It follows that Pappadai clay is an example of a stiff clay which owes its high strength not only to its considerable compression during normal consolidation, but also to a strengthening of the clay structure due to diagenetic bonding. The effects of such diagenetic bonding are evident in the mechanical response of the clay to loading.

In test OED 7 (Figure 5), a natural clay sample was unloaded from its in situ state, then reloaded (reloading is not shown in Figure 5). In the laboratory the undisturbed state corresponds to a suction of about 700 kPa, measured by the filter paper method [20]. In the initial swelling stage of test OED 7 the response of the undisturbed clay to unloading is quite stiff, much stiffer than after compression to gross yield.

In Figure 6 the whole test OED 7 is shown, together with another similar test, OED 5, in which the sample was loaded from the undisturbed state. It can be seen that sample OED 7 gross yields at a lower stress (1800 kPa) than the that exhibited by the clay in test OED5, as a consequence of the unloading before reloading. Not only does the swelling process reduce the gross yield stress (hence reducing the YSR), but it also results in the post-yield compression line differing from that of the undisturbed clay. This illustrates the level of weakening induced on the structure of Pappadai clay by a large unloading path and subsequent reloading. This weakening, although limited, appears to be due to the slow cyclic (rather than monotonic) unloading-reloading path, which is causing the degradation of the amorphous calcite film binding the particles.


Despite being limited, this nonetheless results in permanent changes of the mechanical properties of the clay, which necessarily include changes in the position of the state boundary surface (SBS) of the clay and changes of the constitutive law parameters describing it.

Several constitutive models have been developed to improve the simulation of the soil behaviour before yield, i.e. below the SBS, where instead the Cam Clay model [21-23] assumes isotropic elastic behaviour, in particular to improve the prediction of the cyclic soil response (e.g., for reconstituted clays [24]). When extended for natural ‘structured’ clays, kinematic hardening models [e.g. 25- 27] incorporate a ‘structure surface’ to embody the effects of the natural clay structure on the macro-response (Figure 7). Thus, the effects of the difference between the strength of the structure of the natural clay and that of the reconstituted clay are reflected in the different size of their SBS. The evolution with loading of the size of the structure surface is controlled not only by the Cam clay isotropic hardening rule (variation in size generated by plastic volumetric strain increment; [21-23]), but also by a negative isotropic hardening contribution describing the effect of structure degradation, which reduces the sizeof the structure surface as plastic volumetric and deviatoric strains occur, by means of parameters such as the rate of destructuration [25,26] or structure degradation parameters [27].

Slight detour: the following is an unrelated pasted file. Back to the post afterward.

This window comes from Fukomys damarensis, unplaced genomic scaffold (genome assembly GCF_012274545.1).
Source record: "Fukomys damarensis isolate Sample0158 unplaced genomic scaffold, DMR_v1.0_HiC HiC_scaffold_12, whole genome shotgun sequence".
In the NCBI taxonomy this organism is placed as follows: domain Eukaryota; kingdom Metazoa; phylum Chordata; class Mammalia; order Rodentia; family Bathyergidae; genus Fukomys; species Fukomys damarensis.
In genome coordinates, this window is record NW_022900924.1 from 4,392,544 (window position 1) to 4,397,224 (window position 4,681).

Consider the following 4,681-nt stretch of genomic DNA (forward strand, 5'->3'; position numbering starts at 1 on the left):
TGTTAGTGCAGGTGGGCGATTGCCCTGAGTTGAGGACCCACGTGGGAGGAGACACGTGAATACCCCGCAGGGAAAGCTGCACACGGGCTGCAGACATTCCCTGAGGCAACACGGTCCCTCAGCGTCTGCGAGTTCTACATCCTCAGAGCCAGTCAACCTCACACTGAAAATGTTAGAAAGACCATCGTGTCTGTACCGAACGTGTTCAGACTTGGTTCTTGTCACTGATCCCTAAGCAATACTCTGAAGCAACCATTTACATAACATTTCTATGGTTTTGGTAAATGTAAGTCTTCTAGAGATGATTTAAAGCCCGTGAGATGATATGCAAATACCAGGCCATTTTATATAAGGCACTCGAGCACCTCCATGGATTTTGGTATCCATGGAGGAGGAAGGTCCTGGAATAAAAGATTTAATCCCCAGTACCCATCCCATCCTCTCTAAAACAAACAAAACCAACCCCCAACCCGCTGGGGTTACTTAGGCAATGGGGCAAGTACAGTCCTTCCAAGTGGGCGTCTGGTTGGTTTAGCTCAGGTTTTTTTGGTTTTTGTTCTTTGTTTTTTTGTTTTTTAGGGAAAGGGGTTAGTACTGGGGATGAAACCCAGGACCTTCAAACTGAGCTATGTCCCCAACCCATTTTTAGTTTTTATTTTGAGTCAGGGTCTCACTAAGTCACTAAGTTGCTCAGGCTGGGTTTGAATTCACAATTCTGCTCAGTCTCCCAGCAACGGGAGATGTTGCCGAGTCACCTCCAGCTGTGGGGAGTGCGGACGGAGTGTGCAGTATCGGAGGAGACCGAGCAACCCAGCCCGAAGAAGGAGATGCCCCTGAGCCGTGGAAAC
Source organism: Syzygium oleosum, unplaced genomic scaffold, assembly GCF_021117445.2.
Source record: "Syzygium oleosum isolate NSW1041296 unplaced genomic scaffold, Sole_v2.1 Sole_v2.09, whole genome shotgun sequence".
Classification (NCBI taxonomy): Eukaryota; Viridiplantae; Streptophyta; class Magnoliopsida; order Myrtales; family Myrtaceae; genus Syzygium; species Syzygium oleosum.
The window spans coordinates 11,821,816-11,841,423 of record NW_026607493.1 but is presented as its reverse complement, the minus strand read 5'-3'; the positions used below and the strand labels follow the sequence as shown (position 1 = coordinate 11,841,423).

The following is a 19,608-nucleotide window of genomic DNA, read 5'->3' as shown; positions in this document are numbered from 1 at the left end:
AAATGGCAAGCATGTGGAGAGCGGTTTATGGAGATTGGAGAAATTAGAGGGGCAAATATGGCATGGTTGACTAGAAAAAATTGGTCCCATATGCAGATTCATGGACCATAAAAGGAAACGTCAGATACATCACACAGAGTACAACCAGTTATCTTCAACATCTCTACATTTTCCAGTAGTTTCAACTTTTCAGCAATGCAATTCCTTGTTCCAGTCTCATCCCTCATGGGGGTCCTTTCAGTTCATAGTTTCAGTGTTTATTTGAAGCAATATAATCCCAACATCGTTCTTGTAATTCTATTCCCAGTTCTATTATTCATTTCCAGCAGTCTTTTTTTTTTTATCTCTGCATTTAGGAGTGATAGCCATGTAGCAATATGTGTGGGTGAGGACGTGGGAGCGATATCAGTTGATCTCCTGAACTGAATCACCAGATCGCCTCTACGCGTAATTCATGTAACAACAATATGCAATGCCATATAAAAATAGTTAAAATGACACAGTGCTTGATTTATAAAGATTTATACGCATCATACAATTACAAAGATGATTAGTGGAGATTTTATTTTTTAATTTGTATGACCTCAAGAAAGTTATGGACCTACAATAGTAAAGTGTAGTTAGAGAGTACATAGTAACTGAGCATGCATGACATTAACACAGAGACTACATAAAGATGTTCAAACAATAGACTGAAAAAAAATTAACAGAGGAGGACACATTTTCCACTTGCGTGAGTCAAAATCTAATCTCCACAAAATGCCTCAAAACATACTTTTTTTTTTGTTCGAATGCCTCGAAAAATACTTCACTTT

Hence, the weakening of bonding observed for Pappadai clay (Figure 6) which affects the position of the gross- yield stress and subsequently the clay SBS, is simulated by those constitutive models [25-27] by means of a structure degradation mechanism, reflected in the negative component of isotropic hardening, which reduces the size of the structure surface as plastic strains increase.

Structural changes in the clay with compression

In Figure 5 tests are shown in which both natural and reconstituted Pappadai clay have been compressed to stresses well beyond gross yield, resulting in about 30% and 40% vertical strain respectively. In order to investigate the changes in fabric taking place in these tests, oedometer samples were rapidly unloaded in undrained conditions after the end of the test, then freeze-dried, gold-coated and examined in the scanning electron microscope. The reconstituted sample examined was compressed up to σ’v =22 MPa (point H* in Figure 5), while one of the two natural clay samples was compressed just beyond gross yield, to σ’v =to 3 MPa (point P-Y in Figure 5), and the other compressed well beyond gross yield, to σ’v =25 MPa (point H in Figure 5).

The changes in fabric of the natural clay immediately postgross yield are shown in Figures 8a and 8c, which are micrographs showing the fabric on vertical fractures. Gross yield seems to result in extensive rearrangement of the original fabric. In the undisturbed clay (Figures 2 and 3), the alternation of oriented and flocculated fabrics can be distinguished, whereas post-yield the different particle arrangements seem to merge into each other so that their boundaries are ill defined (Figure 8b). At some points rings of domains surround areas of randomly oriented particles, which seem to be the result of a movement of small particles to fill original larger pores. This is seen in Figure 8c, where a chaotic mass of particles is surrounded by a band of stacks in the center of the picture (Figure 8d). It appears that the decrease in void space in the clay post-gross yield is not accompanied by an equivalent increase in particle orientation, as confirmed by the values of the index of fabric orientation, L [15], which do not change significantly.